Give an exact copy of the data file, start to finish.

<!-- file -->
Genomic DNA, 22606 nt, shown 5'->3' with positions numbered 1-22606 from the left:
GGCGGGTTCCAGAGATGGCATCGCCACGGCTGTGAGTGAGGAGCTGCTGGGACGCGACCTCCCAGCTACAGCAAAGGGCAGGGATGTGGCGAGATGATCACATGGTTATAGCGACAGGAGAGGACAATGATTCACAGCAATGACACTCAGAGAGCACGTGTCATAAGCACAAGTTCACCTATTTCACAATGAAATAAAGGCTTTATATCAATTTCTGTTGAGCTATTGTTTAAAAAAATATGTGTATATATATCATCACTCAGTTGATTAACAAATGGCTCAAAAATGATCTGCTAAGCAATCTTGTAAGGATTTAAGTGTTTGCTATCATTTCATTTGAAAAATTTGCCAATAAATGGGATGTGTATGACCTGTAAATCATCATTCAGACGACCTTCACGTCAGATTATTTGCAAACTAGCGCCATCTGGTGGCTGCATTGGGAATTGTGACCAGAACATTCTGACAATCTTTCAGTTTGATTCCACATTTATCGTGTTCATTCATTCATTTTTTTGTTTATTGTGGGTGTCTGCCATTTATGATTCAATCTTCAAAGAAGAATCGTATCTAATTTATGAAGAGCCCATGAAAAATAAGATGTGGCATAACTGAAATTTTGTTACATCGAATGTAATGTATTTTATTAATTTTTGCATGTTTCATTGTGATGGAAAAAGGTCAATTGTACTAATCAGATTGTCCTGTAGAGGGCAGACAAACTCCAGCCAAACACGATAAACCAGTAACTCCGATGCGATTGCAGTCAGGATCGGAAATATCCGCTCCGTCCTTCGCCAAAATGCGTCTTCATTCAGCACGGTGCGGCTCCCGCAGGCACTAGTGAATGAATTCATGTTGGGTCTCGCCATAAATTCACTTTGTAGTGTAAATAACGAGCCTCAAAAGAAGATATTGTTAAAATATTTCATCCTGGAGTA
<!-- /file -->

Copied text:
Genomic DNA, 22606 nt, shown 5'->3' with positions numbered 1-22606 from the left:
GGCGGGTTCCAGAGATGGCATCGCCACGGCTGTGAGTGAGGAGCTGCTGGGACGCGACCTCCCAGCTACAGCAAAGGGCAGGGATGTGGCGAGATGATCACATGGTTATAGCGACAGGAGAGGACAATGATTCACAGCAATGACACTCAGAGAGCACGTGTCATAAGCACAAGTTCACCTATTTCACAATGAAATAAAGGCTTTATATCAATTTCTGTTGAGCTATTGTTTAAAAAAATATGTGTATATATATCATCACTCAGTTGATTAACAAATGGCTCAAAAATGATCTGCTAAGCAATCTTGTAAGGATTTAAGTGTTTGCTATCATTTCATTTGAAAAATTTGCCAATAAATGGGATGTGTATGACCTGTAAATCATCATTCAGACGACCTTCACGTCAGATTATTTGCAAACTAGCGCCATCTGGTGGCTGCATTGGGAATTGTGACCAGAACATTCTGACAATCTTTCAGTTTGATTCCACATTTATCGTGTTCATTCATTCATTTTTTTGTTTATTGTGGGTGTCTGCCATTTATGATTCAATCTTCAAAGAAGAATCGTATCTAATTTATGAAGAGCCCATGAAAAATAAGATGTGGCATAACTGAAATTTTGTTACATCGAATGTAATGTATTTTATTAATTTTTGCATGTTTCATTGTGATGGAAAAAGGTCAATTGTACTAATCAGATTGTCCTGTAGAGGGCAGACAAACTCCAGCCAAACACGATAAACCAGTAACTCCGATGCGATTGCAGTCAGGATCGGAAATATCCGCTCCGTCCTTCGCCAAAATGCGTCTTCATTCAGCACGGTGCGGCTCCCGCAGGCACTAGTGAATGAATTCATGTTGGGTCTCGCCATAAATTCACTTTGTAGTGTAAATAACGAGCCTCAAAAGAAGATATTGTTAAAATATTTCATCCTGGAGTA